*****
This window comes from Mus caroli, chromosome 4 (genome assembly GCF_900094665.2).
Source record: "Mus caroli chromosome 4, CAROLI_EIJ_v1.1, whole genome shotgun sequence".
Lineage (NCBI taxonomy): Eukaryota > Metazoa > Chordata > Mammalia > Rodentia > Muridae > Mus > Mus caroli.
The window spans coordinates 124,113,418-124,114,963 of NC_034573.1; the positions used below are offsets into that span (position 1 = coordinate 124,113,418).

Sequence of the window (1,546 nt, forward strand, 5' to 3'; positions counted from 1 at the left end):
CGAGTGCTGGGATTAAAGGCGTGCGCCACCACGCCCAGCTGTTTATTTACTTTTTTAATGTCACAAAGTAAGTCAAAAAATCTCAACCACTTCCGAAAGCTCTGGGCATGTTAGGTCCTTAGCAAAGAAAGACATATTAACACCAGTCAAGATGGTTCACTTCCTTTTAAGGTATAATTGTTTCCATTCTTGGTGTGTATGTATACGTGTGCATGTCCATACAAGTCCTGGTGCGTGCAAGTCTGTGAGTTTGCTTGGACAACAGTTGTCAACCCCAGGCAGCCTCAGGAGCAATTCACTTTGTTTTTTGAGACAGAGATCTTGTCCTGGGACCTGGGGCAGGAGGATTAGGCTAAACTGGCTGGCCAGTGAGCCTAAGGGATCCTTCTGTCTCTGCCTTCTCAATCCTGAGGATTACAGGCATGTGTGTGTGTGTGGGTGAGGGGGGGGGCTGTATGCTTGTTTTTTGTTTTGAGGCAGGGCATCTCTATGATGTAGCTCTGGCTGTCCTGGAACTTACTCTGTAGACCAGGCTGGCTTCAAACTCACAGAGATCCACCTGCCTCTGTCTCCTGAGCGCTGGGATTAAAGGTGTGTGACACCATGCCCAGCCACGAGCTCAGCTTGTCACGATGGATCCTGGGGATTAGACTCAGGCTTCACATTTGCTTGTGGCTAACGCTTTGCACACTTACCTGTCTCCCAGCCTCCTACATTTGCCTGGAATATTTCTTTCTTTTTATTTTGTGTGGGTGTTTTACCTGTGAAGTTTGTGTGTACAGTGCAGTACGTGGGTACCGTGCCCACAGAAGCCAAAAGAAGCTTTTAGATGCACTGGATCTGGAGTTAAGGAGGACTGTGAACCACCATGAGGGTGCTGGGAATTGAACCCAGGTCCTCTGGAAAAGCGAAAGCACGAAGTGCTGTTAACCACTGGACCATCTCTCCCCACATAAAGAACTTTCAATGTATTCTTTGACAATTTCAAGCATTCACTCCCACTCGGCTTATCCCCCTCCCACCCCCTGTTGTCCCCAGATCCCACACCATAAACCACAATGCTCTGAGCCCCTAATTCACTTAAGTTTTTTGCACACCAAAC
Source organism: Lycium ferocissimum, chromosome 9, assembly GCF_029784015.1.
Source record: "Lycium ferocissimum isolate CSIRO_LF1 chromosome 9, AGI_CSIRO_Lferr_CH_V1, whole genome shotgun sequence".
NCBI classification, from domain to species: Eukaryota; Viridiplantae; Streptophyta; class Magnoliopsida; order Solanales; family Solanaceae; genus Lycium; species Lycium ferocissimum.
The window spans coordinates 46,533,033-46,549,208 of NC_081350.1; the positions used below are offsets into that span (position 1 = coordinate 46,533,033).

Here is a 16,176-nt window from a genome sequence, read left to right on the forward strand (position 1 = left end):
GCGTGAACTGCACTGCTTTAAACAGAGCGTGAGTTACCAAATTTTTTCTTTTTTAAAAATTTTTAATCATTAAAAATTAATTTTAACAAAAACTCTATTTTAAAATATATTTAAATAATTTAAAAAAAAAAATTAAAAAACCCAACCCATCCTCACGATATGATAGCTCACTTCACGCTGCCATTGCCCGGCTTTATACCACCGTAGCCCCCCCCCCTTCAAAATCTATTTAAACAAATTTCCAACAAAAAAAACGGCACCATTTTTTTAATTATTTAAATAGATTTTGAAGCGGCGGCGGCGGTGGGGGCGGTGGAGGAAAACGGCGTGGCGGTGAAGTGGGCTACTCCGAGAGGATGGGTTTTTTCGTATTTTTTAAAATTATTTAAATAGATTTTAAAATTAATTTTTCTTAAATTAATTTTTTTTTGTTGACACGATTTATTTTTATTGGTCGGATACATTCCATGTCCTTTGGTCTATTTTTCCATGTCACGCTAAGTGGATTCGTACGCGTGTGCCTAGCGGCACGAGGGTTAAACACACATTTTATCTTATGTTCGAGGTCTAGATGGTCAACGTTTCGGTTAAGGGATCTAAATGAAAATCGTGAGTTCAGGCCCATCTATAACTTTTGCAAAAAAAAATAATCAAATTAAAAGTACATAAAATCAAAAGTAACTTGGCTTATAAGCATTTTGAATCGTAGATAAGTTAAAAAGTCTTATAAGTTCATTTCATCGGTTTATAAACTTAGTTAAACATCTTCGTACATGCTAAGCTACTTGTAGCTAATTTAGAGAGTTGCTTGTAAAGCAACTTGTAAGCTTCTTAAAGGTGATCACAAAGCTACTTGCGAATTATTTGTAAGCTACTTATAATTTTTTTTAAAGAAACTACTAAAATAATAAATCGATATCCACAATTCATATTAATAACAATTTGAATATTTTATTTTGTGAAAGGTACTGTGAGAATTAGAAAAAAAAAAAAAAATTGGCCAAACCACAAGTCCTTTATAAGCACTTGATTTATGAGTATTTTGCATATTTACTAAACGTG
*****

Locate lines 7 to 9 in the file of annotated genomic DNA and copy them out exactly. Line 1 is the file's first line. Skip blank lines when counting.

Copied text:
Source organism: Lycium ferocissimum, chromosome 9, assembly GCF_029784015.1.
Source record: "Lycium ferocissimum isolate CSIRO_LF1 chromosome 9, AGI_CSIRO_Lferr_CH_V1, whole genome shotgun sequence".
NCBI classification, from domain to species: Eukaryota; Viridiplantae; Streptophyta; class Magnoliopsida; order Solanales; family Solanaceae; genus Lycium; species Lycium ferocissimum.